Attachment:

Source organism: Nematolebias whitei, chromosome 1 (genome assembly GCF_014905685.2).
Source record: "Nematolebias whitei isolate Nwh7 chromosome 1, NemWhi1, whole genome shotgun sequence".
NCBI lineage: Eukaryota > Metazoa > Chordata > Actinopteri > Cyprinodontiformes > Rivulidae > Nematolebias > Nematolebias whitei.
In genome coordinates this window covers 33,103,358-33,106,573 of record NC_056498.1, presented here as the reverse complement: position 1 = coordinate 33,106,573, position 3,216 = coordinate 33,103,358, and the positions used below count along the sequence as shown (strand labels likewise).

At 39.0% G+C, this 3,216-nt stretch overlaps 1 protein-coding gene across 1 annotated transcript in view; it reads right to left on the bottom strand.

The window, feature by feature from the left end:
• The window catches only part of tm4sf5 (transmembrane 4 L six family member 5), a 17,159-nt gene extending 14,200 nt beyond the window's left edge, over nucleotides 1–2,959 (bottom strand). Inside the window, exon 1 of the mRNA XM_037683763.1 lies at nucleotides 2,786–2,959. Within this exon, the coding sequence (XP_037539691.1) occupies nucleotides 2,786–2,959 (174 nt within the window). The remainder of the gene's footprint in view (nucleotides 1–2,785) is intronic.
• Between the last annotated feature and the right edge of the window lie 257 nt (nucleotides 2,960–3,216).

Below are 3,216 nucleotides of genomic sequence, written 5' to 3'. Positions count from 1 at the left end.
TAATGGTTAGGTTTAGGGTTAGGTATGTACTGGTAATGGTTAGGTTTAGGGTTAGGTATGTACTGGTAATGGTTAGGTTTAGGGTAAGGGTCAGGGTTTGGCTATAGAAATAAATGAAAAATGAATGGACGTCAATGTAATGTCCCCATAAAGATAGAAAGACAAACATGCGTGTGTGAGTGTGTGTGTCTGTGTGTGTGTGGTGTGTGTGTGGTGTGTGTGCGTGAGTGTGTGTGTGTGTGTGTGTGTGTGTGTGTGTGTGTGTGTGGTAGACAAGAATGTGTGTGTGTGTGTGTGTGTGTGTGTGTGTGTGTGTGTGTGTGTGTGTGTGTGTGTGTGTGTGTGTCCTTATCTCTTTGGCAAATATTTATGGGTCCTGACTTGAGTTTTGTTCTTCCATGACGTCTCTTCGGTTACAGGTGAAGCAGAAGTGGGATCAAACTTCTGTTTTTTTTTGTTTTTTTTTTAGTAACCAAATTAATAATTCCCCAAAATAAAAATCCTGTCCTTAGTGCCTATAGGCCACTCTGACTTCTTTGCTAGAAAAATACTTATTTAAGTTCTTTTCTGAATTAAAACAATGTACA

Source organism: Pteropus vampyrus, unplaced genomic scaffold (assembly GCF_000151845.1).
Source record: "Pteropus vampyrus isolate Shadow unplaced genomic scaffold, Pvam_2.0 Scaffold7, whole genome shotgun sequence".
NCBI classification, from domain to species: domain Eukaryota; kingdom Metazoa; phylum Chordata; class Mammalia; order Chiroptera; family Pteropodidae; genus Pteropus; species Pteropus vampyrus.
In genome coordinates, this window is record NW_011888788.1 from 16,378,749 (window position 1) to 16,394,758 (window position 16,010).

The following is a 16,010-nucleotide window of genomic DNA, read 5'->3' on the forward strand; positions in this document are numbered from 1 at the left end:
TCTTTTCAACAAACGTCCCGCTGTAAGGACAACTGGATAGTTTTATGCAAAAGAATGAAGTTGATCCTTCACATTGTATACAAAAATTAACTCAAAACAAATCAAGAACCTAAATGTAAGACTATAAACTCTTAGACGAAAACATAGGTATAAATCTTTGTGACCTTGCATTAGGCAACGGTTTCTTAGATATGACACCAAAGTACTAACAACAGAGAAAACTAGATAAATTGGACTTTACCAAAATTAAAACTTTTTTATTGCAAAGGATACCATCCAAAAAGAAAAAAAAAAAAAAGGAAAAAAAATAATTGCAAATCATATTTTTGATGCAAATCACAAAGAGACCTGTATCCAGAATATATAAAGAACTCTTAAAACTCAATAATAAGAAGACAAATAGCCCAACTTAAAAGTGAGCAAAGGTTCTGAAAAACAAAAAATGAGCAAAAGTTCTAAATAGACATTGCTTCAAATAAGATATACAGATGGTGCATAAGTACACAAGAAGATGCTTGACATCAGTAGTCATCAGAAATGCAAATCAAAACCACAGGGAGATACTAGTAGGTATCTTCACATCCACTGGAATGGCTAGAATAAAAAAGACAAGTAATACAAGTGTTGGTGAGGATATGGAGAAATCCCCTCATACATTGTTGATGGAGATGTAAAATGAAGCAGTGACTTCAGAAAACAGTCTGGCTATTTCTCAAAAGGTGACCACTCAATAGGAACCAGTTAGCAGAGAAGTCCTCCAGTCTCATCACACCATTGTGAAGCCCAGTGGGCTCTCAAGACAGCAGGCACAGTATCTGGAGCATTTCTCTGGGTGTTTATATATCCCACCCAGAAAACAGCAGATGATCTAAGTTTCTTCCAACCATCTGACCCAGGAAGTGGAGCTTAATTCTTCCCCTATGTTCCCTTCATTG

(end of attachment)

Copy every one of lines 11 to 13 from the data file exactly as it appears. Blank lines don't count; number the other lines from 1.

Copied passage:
Source organism: Pteropus vampyrus, unplaced genomic scaffold (assembly GCF_000151845.1).
Source record: "Pteropus vampyrus isolate Shadow unplaced genomic scaffold, Pvam_2.0 Scaffold7, whole genome shotgun sequence".
NCBI classification, from domain to species: domain Eukaryota; kingdom Metazoa; phylum Chordata; class Mammalia; order Chiroptera; family Pteropodidae; genus Pteropus; species Pteropus vampyrus.